Dr. Strangelove: Screening, discussion and Q&ABook tickets
The Society of Analytical Psychology
A Virtual Discussion and Q&A
The Society for Analytical Psychology
Announces a New Film Series
WHAT FILMS TELL US ABOUT EXISTENTIAL FEAR
Stanley Kubrick’s 1964 Film “Dr Strangelove or how I learned to stop worrying and love the Bomb”
Predictions of the end of the world have been with us since time immemorial. For the first time in history, however, global extinction is staring us in the face. Plagues, climate emergency and nuclear threats challenge our survival on a daily basis. But ultimately our species and our planet, like each of us as individuals, is doomed to die – no matter how distant it may appear to be.
Through a series of films, two Jungian analysts Rupert Tower and Coline Covington, will explore how our existential fears affect our judgment, our sense of identity, and our group behavior – sometimes for the better and sometimes for the worse.
The series starts with the threat of nuclear war, satirized in the 1964 film “Dr. Strangelove or how I learned to stop worrying and love the Bomb”, and uncannily prescient today as a dark cloud overshadowing Putin’s invasion of Ukraine.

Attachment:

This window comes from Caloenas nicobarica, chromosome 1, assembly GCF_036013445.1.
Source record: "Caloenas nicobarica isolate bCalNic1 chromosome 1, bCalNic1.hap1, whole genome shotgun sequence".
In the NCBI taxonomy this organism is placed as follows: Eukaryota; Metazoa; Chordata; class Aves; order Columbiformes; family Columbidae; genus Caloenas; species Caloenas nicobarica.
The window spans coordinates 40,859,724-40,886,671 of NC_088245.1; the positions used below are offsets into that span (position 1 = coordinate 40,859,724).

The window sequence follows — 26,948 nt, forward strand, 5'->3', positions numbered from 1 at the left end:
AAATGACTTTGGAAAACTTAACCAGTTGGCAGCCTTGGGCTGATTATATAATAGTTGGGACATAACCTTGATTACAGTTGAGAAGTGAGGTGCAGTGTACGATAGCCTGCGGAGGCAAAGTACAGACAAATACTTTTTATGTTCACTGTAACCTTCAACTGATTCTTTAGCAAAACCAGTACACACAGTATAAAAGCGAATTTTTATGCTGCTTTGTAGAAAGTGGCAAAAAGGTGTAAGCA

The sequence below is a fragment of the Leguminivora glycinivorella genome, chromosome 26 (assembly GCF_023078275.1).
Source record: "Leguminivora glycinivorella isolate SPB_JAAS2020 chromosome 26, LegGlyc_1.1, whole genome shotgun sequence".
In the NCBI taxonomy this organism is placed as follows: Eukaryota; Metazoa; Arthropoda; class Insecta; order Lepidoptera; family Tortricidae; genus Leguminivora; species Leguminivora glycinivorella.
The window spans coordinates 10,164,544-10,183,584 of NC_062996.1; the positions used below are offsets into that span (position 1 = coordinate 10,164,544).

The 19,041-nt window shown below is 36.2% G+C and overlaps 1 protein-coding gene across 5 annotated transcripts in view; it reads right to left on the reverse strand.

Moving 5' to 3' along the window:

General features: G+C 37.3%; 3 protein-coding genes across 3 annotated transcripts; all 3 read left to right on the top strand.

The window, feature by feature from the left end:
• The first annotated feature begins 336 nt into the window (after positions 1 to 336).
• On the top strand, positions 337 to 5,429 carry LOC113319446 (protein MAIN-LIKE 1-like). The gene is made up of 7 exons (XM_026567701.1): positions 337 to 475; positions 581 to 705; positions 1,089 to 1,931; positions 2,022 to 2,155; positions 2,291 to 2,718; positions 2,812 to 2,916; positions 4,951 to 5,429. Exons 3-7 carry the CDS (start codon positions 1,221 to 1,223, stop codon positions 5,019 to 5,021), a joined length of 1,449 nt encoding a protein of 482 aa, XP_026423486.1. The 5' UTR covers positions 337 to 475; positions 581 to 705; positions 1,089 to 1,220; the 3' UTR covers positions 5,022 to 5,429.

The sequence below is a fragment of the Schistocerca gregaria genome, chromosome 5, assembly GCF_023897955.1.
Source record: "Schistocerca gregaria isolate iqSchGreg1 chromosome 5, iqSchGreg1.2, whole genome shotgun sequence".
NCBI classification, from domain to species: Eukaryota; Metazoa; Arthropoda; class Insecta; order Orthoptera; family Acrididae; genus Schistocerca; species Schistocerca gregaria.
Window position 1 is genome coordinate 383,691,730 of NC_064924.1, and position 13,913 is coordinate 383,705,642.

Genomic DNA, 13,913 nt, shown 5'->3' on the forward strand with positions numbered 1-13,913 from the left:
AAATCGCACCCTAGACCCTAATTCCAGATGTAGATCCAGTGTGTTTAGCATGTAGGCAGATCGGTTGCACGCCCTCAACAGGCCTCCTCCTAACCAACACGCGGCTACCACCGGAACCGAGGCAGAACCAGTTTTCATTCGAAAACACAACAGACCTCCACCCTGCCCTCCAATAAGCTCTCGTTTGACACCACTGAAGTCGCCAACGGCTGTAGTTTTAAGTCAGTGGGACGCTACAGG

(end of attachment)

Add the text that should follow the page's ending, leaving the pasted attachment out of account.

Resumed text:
Released two years after the Cuban Missile Crisis, Stanley Kubrick’s dark comedy, a transformation of Peter George’s book “Red Alert”, expresses the mentality of war, and the tension of opposites between the absurd and the frighteningly real and makes the unthinkable thinkable. A satire about literal and figurative impotence, the Cold War is depicted with its phallic imagery as one big dick-measuring contest. Arguably featuring Peter Seller’s finest hour on screen with a bravura multi-personality performance, and George C. Scott as a firebrand general portraying the awkwardness and folly of the military, the film’s humour devastatingly reveals its serious message. Everyone, one realises by the end, is mad.
These aspects and more will be discussed by Rupert Tower and Dr Coline Covington in dialogue followed by a Q&A. Participants are requested to watch the film prior to the event.
In 2023 these themes will continue to be examined in our proposed second film, Christopher Nolan’s biographical film “Oppenheimer” (to be released in July 2023). More will follow.